It was ten years ago that research was formally commenced by Gorski Consulting on the S-curve at Clarke Road north of Fanshawe Park Road in London, Ontario. In the fall of 2009 a series of 6 videotaping sessions was completed, each about 1.5 hours long, that documented traffic as it passed through the challenging S-curve of Clarke Road. An number of incidents were captured showing vehicles driving off the asphalt edge. Other incidents showed vehicles driving fully into the opposing lane in order to avoid making the sharp turn within the lane. Such safety issues are relevant not only with respect to the present site, or other sites in and around the London area. They are relevant to any City, Province, State or Country where the cause of loss-of-control collisions needs greater understanding.

View of one of the video cameras set up on a small hill overlooking the S-curve on Clarke Road in London.

Close-up view of the LCD screen of the camera showing a vehicle passing through the S-curve.

While our research has continued we have not engaged in a repetition of the large-scale, videotaping sessions until this fall – the tenth anniversary of the original testing. Thus drivers may have observed several cameras placed along the S-curve in this past week as we attempt to duplicate the data that was obtained ten years earlier. The cameras need to placed at relatively hidden locations so the actions of drivers are not affected by the their presence, otherwise the point of the research would be lost. We have purposely been setting the resolution of the video to low levels so as not to capture the identity of individual drivers, license plates and so on. Not only is this so that the public is not inconvenienced but also because the lower resolution is needed to that video data can be incorporated in a video-editing program without causing the program to crash because of overload. As we use consumer-grade computers they do not possess the processing power that may be needed by larger government agencies or research institutions. Nor is that level of technology necessarily needed for our level of study.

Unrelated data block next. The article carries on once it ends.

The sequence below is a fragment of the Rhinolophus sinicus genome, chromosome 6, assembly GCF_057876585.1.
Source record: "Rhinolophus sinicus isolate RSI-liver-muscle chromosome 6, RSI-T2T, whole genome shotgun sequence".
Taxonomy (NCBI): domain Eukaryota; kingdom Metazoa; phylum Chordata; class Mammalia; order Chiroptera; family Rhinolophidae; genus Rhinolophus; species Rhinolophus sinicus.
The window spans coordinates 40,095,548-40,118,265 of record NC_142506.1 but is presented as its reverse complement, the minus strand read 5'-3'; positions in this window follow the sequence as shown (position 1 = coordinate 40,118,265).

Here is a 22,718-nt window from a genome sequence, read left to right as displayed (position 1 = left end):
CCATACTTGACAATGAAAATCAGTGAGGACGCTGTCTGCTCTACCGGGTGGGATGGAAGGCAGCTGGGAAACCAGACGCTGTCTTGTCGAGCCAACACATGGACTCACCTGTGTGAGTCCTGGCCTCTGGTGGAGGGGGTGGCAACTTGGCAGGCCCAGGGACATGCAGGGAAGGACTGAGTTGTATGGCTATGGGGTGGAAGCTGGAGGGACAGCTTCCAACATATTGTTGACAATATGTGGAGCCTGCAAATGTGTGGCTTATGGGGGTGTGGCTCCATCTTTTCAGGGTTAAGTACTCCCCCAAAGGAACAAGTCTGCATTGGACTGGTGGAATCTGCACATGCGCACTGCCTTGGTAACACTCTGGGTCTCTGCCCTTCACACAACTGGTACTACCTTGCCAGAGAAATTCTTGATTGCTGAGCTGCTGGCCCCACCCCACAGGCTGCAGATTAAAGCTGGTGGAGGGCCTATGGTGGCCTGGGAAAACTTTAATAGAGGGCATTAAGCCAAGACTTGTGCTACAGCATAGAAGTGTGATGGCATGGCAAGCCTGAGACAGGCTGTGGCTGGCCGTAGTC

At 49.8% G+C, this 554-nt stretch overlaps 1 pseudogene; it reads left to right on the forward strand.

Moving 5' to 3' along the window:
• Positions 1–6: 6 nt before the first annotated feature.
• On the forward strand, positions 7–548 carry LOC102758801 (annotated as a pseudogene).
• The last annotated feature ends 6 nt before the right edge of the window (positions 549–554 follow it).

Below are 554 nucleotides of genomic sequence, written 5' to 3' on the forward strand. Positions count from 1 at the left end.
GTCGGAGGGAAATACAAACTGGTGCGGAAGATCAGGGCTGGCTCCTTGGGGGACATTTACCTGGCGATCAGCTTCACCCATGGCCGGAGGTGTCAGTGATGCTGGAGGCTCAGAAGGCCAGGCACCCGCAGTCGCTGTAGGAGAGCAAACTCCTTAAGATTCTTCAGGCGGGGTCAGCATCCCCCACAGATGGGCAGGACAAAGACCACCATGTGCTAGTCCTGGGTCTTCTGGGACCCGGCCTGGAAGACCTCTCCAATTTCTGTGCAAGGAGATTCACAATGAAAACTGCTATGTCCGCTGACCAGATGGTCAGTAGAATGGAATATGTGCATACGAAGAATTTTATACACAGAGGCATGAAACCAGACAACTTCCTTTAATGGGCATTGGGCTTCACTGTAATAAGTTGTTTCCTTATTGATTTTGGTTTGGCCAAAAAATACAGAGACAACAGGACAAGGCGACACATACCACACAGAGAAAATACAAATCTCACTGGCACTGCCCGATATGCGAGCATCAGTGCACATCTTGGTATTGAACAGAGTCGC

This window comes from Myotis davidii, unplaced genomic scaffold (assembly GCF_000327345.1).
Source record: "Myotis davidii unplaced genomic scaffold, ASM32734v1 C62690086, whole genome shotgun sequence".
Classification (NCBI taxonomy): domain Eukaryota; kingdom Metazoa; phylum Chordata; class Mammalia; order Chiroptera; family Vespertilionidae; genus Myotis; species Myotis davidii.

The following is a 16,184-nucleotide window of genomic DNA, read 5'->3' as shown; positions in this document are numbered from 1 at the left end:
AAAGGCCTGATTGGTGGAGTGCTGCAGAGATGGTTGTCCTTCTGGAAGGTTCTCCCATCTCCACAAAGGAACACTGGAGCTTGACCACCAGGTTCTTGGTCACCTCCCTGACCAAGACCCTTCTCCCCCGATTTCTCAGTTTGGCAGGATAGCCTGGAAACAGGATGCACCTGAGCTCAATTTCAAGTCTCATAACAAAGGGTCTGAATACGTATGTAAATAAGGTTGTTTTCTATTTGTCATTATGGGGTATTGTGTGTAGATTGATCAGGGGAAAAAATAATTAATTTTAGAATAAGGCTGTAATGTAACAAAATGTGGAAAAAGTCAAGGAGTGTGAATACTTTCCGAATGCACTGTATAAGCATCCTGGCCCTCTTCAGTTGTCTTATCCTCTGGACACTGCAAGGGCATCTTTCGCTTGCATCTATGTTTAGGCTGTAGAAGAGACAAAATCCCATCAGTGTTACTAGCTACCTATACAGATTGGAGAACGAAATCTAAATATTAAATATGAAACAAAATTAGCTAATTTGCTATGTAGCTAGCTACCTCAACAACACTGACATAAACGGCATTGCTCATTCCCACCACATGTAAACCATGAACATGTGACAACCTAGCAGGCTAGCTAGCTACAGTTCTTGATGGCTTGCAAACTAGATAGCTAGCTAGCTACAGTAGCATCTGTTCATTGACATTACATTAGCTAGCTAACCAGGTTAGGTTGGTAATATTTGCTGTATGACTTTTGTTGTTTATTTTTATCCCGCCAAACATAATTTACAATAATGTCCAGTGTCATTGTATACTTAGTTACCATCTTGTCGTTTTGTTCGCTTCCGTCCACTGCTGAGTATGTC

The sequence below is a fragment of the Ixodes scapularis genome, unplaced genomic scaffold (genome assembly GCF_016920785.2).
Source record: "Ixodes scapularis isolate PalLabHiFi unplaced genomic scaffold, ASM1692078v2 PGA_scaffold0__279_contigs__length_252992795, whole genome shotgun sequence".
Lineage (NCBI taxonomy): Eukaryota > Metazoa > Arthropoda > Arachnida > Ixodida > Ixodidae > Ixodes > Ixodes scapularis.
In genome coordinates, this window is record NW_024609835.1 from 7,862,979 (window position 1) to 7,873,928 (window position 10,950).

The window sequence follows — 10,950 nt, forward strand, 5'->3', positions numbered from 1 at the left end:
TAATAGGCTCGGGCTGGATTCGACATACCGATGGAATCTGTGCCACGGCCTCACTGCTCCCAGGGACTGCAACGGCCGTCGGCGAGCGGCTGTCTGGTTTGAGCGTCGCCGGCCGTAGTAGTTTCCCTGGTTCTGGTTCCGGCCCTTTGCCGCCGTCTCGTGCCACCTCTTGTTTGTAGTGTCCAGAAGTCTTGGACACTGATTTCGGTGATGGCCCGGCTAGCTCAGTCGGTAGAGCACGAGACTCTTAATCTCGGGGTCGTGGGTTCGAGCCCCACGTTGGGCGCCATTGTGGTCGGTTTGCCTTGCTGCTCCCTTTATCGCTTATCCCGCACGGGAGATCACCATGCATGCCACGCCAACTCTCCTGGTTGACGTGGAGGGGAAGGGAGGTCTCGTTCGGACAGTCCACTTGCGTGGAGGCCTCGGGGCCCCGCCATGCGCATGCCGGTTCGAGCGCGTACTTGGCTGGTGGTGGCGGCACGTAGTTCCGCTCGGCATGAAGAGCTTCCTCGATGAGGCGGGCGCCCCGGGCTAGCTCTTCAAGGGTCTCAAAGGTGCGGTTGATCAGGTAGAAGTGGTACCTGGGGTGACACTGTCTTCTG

One interesting result of the research may be to compare the success of vehicles passing through the curve. Since 2011 electronic stability control has been mandated in Canada. Similarly various lane departure systems have been installed. If those systems are working then they should result in less departures from the paved surface of Clarke Road in the 2019 data versus what was documented in 2009. So one can see that there are obvious research positives in gathering and reviewing this data.

Over the years a number of articles have been posted on the Gorski Consulting website dealing with our testing at the Clarke Road site. Some of the articles may no longer be accessible in the current version of the website software that was installed approximately 18 months earlier – we do not have the time to check. That is regrettable. Gorski Consulting does not use an independent website consultant who could probably make these changes. It is not an easy task to take an old article and transfer it, using the new software, into the present website. So we are slow at making improvements.

As the Clarke Road data is compiled and evaluated we hope to share some of the results in upcoming website articles.